Another problem related to the EU courts powers is that under EU law the EU courts have exclusive jurisdiction to hear and determine actions seeking compensation for damage brought under the second paragraph of Article 340 TFEU, which covers non-contractual liability of the European Union.[10] In other words, if you want to sue the European Union for damages, you need to go to the ECJ.

ISDS (including ICS) introduces an alternative to such suits for foreign investors, undermining the exclusive nature of the EU courts’ powers in claims for damages. Under EU law a claim for damages is an autonomous remedy, but the ECJ limits its use.[11] In particular, actions for damages are inadmissible if they are used improperly as a disguised action for annulment or action for failure to act. An example would be to use an action for damages to nullify the effects of a measure that has become definitive, such as a fine. It is also very difficult, if not impossible, to claim damages for lawful acts.[12] Moreover, the Court is very wary of the potential of a “regulatory chill” if it were to accept damages claims too easily. The Court has held that the “exercise of the legislative function must not be hindered by the prospect of actions for damages whenever the general interest of the Community requires legislative measures to be adopted which may adversely affect individual interests.”[13] Bringing a claim under ISDS, therefore, has clear advantages for investors over bringing claims before the EU courts, putting a perverse competitive pressure on those EU courts. ISDS tribunals may be less wary of the risk of regulatory risk and, therefore, may be more inclined than the EU courts to decide cases that could potentially chill regulation.

3. Determining the respondent

A third legal problem is how the determination of the respondent in a case is made. Under EU trade agreements, an arbitration case may be brought against either the European Union or the Member States. The determination of the respondent, however, encroaches on the determination of competence between the European Union and the Member States. For the ECJ, not only are these two issues treated similarly, they are also fundamentally an internal EU issue that can never be decided by a judicial body operating outside the EU institutional context. In Opinion 2/13 the Court held that:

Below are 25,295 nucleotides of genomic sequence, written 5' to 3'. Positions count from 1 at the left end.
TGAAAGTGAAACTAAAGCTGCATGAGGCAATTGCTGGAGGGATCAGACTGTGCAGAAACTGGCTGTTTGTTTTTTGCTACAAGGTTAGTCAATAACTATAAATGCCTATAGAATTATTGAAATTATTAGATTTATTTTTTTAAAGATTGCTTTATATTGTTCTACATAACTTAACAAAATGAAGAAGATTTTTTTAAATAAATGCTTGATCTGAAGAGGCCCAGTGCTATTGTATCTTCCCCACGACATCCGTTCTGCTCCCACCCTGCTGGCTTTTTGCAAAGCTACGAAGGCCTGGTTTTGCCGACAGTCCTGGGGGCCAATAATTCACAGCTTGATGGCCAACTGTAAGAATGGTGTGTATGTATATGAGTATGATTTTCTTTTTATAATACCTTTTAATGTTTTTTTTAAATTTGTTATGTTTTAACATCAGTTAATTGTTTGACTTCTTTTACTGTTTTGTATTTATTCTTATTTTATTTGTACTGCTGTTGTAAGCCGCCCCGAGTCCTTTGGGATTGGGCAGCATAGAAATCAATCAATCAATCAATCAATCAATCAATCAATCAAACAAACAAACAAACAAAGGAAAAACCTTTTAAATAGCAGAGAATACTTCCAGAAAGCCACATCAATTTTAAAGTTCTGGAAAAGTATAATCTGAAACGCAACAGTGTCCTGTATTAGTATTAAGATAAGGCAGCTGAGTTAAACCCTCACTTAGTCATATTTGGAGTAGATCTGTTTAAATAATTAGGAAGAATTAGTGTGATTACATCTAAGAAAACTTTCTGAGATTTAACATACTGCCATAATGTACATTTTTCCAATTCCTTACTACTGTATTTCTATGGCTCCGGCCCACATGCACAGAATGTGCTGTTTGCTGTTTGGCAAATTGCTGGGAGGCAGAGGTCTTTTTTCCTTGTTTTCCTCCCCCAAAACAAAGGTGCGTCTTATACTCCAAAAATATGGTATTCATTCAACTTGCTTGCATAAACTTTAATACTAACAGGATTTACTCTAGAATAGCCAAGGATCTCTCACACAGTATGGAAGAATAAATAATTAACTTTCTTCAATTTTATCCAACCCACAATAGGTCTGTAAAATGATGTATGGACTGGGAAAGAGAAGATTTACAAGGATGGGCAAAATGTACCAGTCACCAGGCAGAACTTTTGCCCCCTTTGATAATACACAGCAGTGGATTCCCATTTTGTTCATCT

The question of the apportionment of responsibility must be resolved solely in accordance with the relevant rules of EU law and be subject to review, if necessary, by the Court of Justice, which has exclusive jurisdiction to ensure that any agreement between co-respondent [that is, the European Union] and respondent [that is, the Member State] respects those rules. To permit the ECtHR to confirm any agreement that may exist between the EU and its Member States on the sharing of responsibility would be tantamount to allowing it to take the place of the Court of Justice in order to settle a question that falls within the latter’s exclusive jurisdiction.[14]

Both the EU–Singapore Free Trade Agreement and the Canada–EU Comprehensive Economic and Trade Agreement (CETA) violate this requirement by making it possible for arbitrators to determine the respondent in a particular case.[15]

4. The proper functioning of the EU internal market

The conflict with EU internal market rules is more diverse and complex, and goes beyond the scope of this article.[16] However, at a fundamental level ISDS (including ICS) is problematic from the perspective of EU internal market law because they provide for a discriminatory remedy that can undermine the proper functioning of those rules. For example, decisions under EU competition law may be challenged and lose their effectiveness. A foreign investor could challenge a decision of the Commission to fine the investor for abuse of dominance under ISDS, in particular where the Commission does not prove actual detrimental effects to the market. These fines can be as high as 30 per cent of the annual sales of an undertaking. While EU courts generally do not require the Commission to take an “economic approach” in its enforcement, greater scrutiny by ISDS arbitrators may impede the effectiveness of the Commission’s enforcement powers.

Another clear example is the recent Micula case, which concerned a dispute over the requirement to pay back unlawful state aid.[17] Moreover, foreign-owned undertakings established under the laws of a particular Member State would have recourse to ISDS, whereas undertakings from other Member States in a similar situation would not, potentially breaching the rules on free movement of services, establishment, and capital.[18] The unique aspect of the EU internal market rules is that they have constitutional status, which makes them superior to rules contained in EU trade agreements.[19]